Yet stigma does not explain the lack of relationship between memory strategies and adherence in this study, given that only 2% of caregivers reported that nonprivacy was a barrier.
Untested in this study is the hypothesis that motivational barriers may keep some children from receiving the medication in response to a reminder. The child or caregiver might turn off a medication alarm with some vague intention of taking or administering the medication in the ensuing minutes or hours, and then “forget” to take or give the medication.28
“Forgetting” may be a proxy for psychological processes such as avoidance and denial.59
and posttraumatic stress related to the HIV diagnosis,61
other mental health problems,56
and limited adherence-specific or global social support56
may fuel this avoidance or otherwise make dose administration difficult if not impossible. Surely most caregivers want to their child to get this critical medication, although some caregivers may avoid dosing either: (1) because the medication reminds them of HIV—a life-threatening, stigmatized chronic illness that burdens their family, and in some cases, which they passed to their child53
; (2) out of compassion for their child's reluctance to take the medicine53
or (3) to avoid stressful caregiver–child conflicts around medication-taking.28,53
Studies have examined attitudes and beliefs related to ART medication62–64
(see Fisher et al.65
for a brief review), but these psychological barriers to adherence have not been well explored.
Research is needed to determine families' goals or behavioral intentions for medication-taking and how they relate to adherence.66
Although health care providers often have near-perfect adherence as a goal, some families may be content with the child getting their medication most of the time as long as their child appears healthy. Bauman67
distinguishes between types of nonadherers: volitional and inadvertent. Volitional non-adherers consciously choose to not follow a regimen. Inadvertent nonadherers make a decision to follow a medical regimen but fail to do so; they may fall into one of three subtypes: (1) those who are nonadherent because they misunderstand the regimen; (2) those who want to adhere but face barriers; and (3) those who miss doses at times, but feel they are adhering sufficiently. In a study of young women with HIV, Kalichman and colleagues68
found that intentions to adhere were significantly associated with adherence; similar work is needed to better understand the role of intentions in adherence to pediatric regimens. Such research should attempt to reduce social desirability bias, because women may be concerned about the consequences of reporting socially undesirable intentions for adhering to their child's regimen.69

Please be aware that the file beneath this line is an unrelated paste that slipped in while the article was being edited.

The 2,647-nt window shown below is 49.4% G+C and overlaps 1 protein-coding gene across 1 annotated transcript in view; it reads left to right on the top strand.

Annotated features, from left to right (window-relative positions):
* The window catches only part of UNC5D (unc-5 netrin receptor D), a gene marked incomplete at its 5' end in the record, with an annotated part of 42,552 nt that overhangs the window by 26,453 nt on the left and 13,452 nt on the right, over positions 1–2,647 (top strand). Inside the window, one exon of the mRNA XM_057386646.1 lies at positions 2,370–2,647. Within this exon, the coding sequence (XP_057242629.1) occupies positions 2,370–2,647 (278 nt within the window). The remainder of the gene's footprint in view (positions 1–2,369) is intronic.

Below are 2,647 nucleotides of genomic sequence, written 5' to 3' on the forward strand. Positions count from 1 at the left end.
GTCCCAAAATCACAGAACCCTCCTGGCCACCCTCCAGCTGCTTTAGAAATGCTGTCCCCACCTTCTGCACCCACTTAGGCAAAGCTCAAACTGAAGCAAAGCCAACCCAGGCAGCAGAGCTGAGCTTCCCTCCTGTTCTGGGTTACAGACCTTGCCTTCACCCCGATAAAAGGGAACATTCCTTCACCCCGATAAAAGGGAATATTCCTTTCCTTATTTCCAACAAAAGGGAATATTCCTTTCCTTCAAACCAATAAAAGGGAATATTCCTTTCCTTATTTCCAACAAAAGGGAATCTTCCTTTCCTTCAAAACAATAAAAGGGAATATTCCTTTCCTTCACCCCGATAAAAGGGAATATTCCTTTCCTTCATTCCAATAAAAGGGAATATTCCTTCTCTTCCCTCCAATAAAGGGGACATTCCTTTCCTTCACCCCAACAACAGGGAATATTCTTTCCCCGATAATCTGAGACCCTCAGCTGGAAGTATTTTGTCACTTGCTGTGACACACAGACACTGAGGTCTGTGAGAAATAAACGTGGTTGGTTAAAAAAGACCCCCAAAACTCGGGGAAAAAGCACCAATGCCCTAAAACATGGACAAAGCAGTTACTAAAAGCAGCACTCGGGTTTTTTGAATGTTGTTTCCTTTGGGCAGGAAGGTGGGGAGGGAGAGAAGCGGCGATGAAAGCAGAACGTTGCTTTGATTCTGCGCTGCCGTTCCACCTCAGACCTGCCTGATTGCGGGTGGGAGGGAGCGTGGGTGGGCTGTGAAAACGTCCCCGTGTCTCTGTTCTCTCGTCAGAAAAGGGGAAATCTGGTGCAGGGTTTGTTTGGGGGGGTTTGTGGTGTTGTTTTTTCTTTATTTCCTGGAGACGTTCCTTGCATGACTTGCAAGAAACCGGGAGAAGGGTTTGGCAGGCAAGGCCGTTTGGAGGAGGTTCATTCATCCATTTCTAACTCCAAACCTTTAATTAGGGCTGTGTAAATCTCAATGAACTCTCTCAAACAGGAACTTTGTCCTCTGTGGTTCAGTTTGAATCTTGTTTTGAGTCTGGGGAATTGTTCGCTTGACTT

This study has multiple strengths, including a large sample relative to most studies in the literature.70
Data were drawn from seven pediatric HIV clinics in four U.S. cities; thus, these findings are likely generalizable to a large portion of children living with HIV in the United States. Moreover, this study is unique in its examination of three family experience factors as they relate to adherence. Several limitations must be noted as well. First, conclusions about causality are limited due to the cross-sectional design. Additionally, this study used a single caregiver self-report question to assess adherence over a 6-month period. Although the association between this measure and virologic outcomes supports its validity, replication of this finding is important, and findings will be enhanced when multiple measures are used.71
For example, incorporating child as well as caregiver reports may provide a fuller, if more complex, picture of adherence. More objective assessment tools such as electronic monitoring devices, while expensive and imperfect, can provide useful triangulation of data, as well.25
Both the present study and a previous study11
adapted a measure originally used to assess responsibility for diabetes regimen tasks,50
which asks caregivers whether the child, caregiver, or both are primarily responsible for regimen tasks. The current study found limited variability in responses to most items, suggesting that a different response set may improve the measure. A similar measure to assess responsibility for asthma management has the respondent rate each task on a 5-point Likert-type scale ranging from 1 (parent is completely responsible) to 5 (child is completely responsible),12
although only limited support was found for the relationship between that measure and children's adherence.12,72
Another option would have respondents report how frequently over a set period of time a caregiver (versus child) actually completed each task. For some regimen tasks it may be valuable to reframe the construct from responsibility to supervision and monitoring.54
Presumably, the child is typically the one who puts the medication in his/her mouth, so the important question may be whether or not a caregiver was present and watched it occur.73
With either modification, efforts to limit response biases due to social desirability will be critical to the future success of this measure.
In conclusion, this multisite study of children's adherence to ART highlights the importance of caregivers taking responsibility for the medication supply and demonstrates the utility of barrier assessments for identifying suboptimal adherence. This study also suggests that for some families, using strategies for remembering medication may be insufficient to address problems with forgetting doses, although this finding warrants replication with a longitudinal, experimental design that can clarify the causal direction of these preliminary findings. Clinicians and researchers working with families may want to investigate how motivating factors account for adherence problems, and how established techniques, such as cognitive-behavioral and motivational interviewing may be useful in addressing these issues. Although some adherence-promoting interventions have been tested among children and youth, their effectiveness has been limited, at best, and their effects on adherence motivations have not been well studied.41,70–73
For some struggling families, home-based nurse-administered dosing may be the only viable strategy for ensuring adherence74
while we await future studies to identify promising alternative intervention strategies.